It turns out that thoughts exhibit properties similar, but different, to electromagnetic waves. The quantum physicists, neuroscientists and the mystics (and crackpots) are all converging on the same type of somewhat preposterous conclusion. It looks like our three space and one time dimensions sit on top of a number of other dimensions that, accordingly, sit outside space and time. Furthermore, it is in these ethereal realms that thoughts propagate from the present, past and future.

So it seems that the latest theories in cosmology are somewhat converging with those on consciousness. These theories could explain things like your dog knowing you are coming home or that you know the phone is about to ring and who is going to be on the other end of it. Da Vinci may well have had the prescience to invent the helicopter and parachute by using a similar mechanism.

Water, Water Everywhere
A similar mystery exists around where ideas and thoughts go once we had them. The search for the location of our memory in our brains has proved fruitless.

Some further illumination into this conundrum can be had from the phrase, “I can feel it in my water”. Many people I spoke to when researching my book on light bulb moments testified that they got their ideas when in the shower or when out walking near a river or waterfall.

It is also reported that people who have had transplants of organs like the heart, lung and kidney exhibit personality changes and can even pick up memories from the donor.
It appears that the water in our cells is not just to stop us drying out. The Japanese author Masaru Emoto has done many experiments with water that show its state changes with the mood and emotions of people around it.

Nothing New Under the Sun
For some readers, some of this might sound bonkers and for others, it may nothing new you may have heard bits or all of it elsewhere. Well it appears that much of what we are re-discovering was known and accepted by the ancient Greeks and civilizations that predated them by thousands of years.

There may be a benefit to those who suspend their belief and accept that some of this might be true, even if it’s not been quite ratified and embraced by the left-brained scientific community. If you accept the notion that thoughts might come from outside our brains from a collective thought pool, we must then ask the question of why we just picked up on a specific thought at a specific time.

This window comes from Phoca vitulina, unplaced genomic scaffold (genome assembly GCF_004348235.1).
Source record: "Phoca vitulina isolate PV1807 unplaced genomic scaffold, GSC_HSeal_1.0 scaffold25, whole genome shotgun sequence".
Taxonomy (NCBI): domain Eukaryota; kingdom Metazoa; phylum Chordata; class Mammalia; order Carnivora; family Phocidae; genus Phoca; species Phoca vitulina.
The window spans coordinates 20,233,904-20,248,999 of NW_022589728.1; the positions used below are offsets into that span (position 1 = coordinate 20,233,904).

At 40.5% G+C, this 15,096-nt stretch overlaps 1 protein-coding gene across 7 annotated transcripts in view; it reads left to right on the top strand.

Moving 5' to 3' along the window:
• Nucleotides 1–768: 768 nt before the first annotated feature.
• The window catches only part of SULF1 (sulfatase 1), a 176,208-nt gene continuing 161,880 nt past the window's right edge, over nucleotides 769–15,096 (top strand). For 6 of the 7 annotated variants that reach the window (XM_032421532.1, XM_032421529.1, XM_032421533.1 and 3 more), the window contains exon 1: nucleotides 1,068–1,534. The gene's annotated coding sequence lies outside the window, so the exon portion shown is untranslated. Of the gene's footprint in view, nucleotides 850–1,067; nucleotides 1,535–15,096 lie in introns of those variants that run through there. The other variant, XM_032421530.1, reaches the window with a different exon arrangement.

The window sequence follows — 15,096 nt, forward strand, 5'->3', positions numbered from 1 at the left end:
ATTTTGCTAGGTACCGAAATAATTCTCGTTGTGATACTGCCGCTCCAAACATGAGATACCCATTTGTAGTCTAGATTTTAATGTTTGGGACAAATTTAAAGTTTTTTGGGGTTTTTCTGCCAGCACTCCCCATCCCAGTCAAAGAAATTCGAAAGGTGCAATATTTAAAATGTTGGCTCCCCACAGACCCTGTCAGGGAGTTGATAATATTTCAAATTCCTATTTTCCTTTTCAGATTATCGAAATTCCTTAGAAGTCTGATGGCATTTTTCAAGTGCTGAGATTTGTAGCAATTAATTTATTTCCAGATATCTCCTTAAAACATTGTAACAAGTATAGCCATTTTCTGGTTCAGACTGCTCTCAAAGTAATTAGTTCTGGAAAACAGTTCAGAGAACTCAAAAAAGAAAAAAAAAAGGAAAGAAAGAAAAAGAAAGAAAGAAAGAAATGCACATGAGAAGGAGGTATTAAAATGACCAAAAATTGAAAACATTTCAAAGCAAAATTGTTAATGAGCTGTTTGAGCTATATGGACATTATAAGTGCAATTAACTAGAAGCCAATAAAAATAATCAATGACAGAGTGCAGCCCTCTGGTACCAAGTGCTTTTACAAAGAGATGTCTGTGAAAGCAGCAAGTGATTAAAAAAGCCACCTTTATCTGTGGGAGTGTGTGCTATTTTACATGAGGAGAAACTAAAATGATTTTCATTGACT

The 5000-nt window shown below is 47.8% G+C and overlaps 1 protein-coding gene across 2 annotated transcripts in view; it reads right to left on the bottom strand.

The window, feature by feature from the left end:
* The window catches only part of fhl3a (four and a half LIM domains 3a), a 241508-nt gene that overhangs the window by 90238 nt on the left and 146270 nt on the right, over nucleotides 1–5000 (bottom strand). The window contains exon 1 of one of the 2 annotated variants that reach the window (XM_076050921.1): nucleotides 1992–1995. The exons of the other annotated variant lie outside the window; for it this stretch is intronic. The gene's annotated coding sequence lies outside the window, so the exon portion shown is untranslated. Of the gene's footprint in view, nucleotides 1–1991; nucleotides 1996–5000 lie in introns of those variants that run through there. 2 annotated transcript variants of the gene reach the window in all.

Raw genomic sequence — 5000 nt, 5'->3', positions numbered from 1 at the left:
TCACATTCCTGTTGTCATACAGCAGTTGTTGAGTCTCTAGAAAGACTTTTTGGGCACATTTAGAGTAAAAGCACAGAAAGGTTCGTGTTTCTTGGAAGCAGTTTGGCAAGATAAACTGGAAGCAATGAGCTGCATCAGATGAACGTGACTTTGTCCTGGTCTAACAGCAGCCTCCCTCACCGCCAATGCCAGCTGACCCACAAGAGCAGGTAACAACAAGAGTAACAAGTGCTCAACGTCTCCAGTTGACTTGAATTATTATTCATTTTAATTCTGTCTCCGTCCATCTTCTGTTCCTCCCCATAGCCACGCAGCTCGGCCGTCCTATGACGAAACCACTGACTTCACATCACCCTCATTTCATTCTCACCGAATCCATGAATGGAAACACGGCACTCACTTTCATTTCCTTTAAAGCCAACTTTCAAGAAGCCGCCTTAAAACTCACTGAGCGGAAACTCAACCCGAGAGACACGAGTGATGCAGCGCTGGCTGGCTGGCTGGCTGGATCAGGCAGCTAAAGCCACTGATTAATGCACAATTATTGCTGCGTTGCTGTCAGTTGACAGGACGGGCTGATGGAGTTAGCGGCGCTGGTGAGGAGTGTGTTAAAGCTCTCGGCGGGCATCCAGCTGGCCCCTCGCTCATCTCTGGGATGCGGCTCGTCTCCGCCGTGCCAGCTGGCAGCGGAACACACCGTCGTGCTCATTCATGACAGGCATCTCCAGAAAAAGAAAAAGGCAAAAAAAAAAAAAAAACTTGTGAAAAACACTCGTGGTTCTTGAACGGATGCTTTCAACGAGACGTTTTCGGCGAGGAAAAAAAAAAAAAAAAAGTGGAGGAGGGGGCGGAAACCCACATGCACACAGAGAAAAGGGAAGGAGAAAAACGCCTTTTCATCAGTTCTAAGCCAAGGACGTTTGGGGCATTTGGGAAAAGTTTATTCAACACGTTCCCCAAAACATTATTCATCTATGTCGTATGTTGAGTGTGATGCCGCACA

After all, if this is all true, there’s a near infinity of thoughts bouncing around in the cracks between our neurons.
If these specific ethereal whispers are filtering through to your conscious awareness, perhaps it’s important that you pay attention to them. What’s more, as they only occur in the space between your thoughts and if you want more of them, it may pay great dividends to attend that meditation or yoga class.

In Conversation with The English Sisters

Something rather magical happened over the last few months as this amazing force of nature called The English Sisters came into my world …

These amazing ladies are somewhat difficult to describe and encapsulate in words so, to get a handle on their insight, wisdom and erudition, have a watch and a listen to one of what I hope is the first of many chats below.

And to hear and watch more, subscribe to their hypnotic ramblings either on YouTube or on their Hypnotic Rambling site –

iPad, iPhone users, watch here

The Business of Light Bulb Moments

This is the first in a series on light bulb moments in business.

More in this series:

Seven Ways to Encourage Light Bulb Moments

Twelve Ways to Generate Spin Offs

Seven Ways to Block Light Bulb Moments

It’s often traditional practice in business that innovation is restricted to either the product development team or the marketing department.

While this is natural and to be encouraged, businesses who want to survive and thrive in these times should take a more holistic approach to ideas generation.

Back in 1984, I was the proud owner of an early Macintosh computer. In the nineties, I ended up being begrudgingly dragged into the world of PC’s. Two years ago, I returned from the wilderness and have become a proud owner of an iMac and am writing this blog on an iPad. If you call me, I will answer you on an iPhone. I use MobileMe, shortly to be iCloud, and all in all I am a happy bunny.

Why? What Apple do is bring innovation into all customer touch points – starting with new product announcements and rich product functionality through to simplicity of purchase, ease of set up and use. This is all capped with superb ongoing support. A good example of the benefits of such a philosophy is that most iPad owners pay the same price again as the device in apps over a product’s life span.

But if you haven’t got Apple’s billions, how do you even begin to emulate their success? Where do you start?

The answer lies in looking at all the areas where you connect with clients and tackling the ones that are giving you the most headaches. By looking at these first, everything else will be a breeze. The way you look at them is important though.

If you wallow in negative thinking, this engages the parts of your neurology that block light bulb moments from occurring. The key lies in positive thinking. Even if the area you are looking at is not so great, it will inevitably have some good points at least.

What you do is simply identify the good points only and see how you can improve them as opposed to focussing on any negatives. The results are surprising – especially when you engage an independent and objective facilitator 😉

This is the basis and start of a process known as Appreciative Enquiry (or Inquiry). It is an example of parallel and sequential thinking which I will expand upon later in this new blog series on Light Bulb Moments in Business. Using this type of thinking is the key to making sure ideas don’t get away.

If you’d like to bring unlimited creativity to your business, have a look at my Light Bulb Moment on Demand service